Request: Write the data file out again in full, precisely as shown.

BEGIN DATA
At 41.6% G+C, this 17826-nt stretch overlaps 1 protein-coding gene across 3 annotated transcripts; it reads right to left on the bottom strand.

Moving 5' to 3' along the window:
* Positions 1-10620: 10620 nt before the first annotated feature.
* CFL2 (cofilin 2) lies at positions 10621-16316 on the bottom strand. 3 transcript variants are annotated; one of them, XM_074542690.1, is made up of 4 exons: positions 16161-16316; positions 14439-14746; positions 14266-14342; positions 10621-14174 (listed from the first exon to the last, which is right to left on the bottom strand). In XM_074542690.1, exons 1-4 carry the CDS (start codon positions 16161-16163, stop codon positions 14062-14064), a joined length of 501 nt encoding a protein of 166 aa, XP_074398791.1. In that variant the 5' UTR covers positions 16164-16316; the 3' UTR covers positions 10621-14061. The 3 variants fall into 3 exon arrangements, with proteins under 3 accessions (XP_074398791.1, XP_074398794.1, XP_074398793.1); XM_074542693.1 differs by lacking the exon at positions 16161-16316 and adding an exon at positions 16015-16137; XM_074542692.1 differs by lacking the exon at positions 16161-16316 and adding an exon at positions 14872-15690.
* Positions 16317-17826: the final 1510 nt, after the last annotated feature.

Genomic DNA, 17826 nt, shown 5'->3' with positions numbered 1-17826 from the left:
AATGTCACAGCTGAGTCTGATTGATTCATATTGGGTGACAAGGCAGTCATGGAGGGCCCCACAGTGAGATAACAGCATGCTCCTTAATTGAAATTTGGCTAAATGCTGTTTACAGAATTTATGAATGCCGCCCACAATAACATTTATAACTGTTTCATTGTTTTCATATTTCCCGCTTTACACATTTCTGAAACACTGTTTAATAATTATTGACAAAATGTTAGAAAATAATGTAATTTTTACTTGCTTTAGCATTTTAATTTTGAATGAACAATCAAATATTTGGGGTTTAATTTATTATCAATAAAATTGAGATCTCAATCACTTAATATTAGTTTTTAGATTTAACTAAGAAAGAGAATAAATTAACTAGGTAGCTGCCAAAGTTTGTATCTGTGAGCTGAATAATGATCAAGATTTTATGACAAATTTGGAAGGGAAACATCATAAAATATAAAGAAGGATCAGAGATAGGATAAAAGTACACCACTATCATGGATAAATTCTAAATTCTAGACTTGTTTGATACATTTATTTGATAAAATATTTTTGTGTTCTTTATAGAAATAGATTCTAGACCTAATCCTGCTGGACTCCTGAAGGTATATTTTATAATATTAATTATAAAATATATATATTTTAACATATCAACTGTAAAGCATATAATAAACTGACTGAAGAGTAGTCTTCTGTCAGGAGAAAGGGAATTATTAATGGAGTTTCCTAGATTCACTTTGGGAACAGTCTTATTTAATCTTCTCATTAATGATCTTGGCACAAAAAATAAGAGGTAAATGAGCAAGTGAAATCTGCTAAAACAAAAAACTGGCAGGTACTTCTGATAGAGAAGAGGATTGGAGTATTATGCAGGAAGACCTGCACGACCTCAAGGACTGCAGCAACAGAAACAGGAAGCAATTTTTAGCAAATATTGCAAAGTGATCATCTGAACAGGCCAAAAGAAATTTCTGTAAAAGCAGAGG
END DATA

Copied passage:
At 41.6% G+C, this 17826-nt stretch overlaps 1 protein-coding gene across 3 annotated transcripts; it reads right to left on the bottom strand.

Moving 5' to 3' along the window:
* Positions 1-10620: 10620 nt before the first annotated feature.
* CFL2 (cofilin 2) lies at positions 10621-16316 on the bottom strand. 3 transcript variants are annotated; one of them, XM_074542690.1, is made up of 4 exons: positions 16161-16316; positions 14439-14746; positions 14266-14342; positions 10621-14174 (listed from the first exon to the last, which is right to left on the bottom strand). In XM_074542690.1, exons 1-4 carry the CDS (start codon positions 16161-16163, stop codon positions 14062-14064), a joined length of 501 nt encoding a protein of 166 aa, XP_074398791.1. In that variant the 5' UTR covers positions 16164-16316; the 3' UTR covers positions 10621-14061. The 3 variants fall into 3 exon arrangements, with proteins under 3 accessions (XP_074398791.1, XP_074398794.1, XP_074398793.1); XM_074542693.1 differs by lacking the exon at positions 16161-16316 and adding an exon at positions 16015-16137; XM_074542692.1 differs by lacking the exon at positions 16161-16316 and adding an exon at positions 14872-15690.
* Positions 16317-17826: the final 1510 nt, after the last annotated feature.

Genomic DNA, 17826 nt, shown 5'->3' with positions numbered 1-17826 from the left:
AATGTCACAGCTGAGTCTGATTGATTCATATTGGGTGACAAGGCAGTCATGGAGGGCCCCACAGTGAGATAACAGCATGCTCCTTAATTGAAATTTGGCTAAATGCTGTTTACAGAATTTATGAATGCCGCCCACAATAACATTTATAACTGTTTCATTGTTTTCATATTTCCCGCTTTACACATTTCTGAAACACTGTTTAATAATTATTGACAAAATGTTAGAAAATAATGTAATTTTTACTTGCTTTAGCATTTTAATTTTGAATGAACAATCAAATATTTGGGGTTTAATTTATTATCAATAAAATTGAGATCTCAATCACTTAATATTAGTTTTTAGATTTAACTAAGAAAGAGAATAAATTAACTAGGTAGCTGCCAAAGTTTGTATCTGTGAGCTGAATAATGATCAAGATTTTATGACAAATTTGGAAGGGAAACATCATAAAATATAAAGAAGGATCAGAGATAGGATAAAAGTACACCACTATCATGGATAAATTCTAAATTCTAGACTTGTTTGATACATTTATTTGATAAAATATTTTTGTGTTCTTTATAGAAATAGATTCTAGACCTAATCCTGCTGGACTCCTGAAGGTATATTTTATAATATTAATTATAAAATATATATATTTTAACATATCAACTGTAAAGCATATAATAAACTGACTGAAGAGTAGTCTTCTGTCAGGAGAAAGGGAATTATTAATGGAGTTTCCTAGATTCACTTTGGGAACAGTCTTATTTAATCTTCTCATTAATGATCTTGGCACAAAAAATAAGAGGTAAATGAGCAAGTGAAATCTGCTAAAACAAAAAACTGGCAGGTACTTCTGATAGAGAAGAGGATTGGAGTATTATGCAGGAAGACCTGCACGACCTCAAGGACTGCAGCAACAGAAACAGGAAGCAATTTTTAGCAAATATTGCAAAGTGATCATCTGAACAGGCCAAAAGAAATTTCTGTAAAAGCAGAGG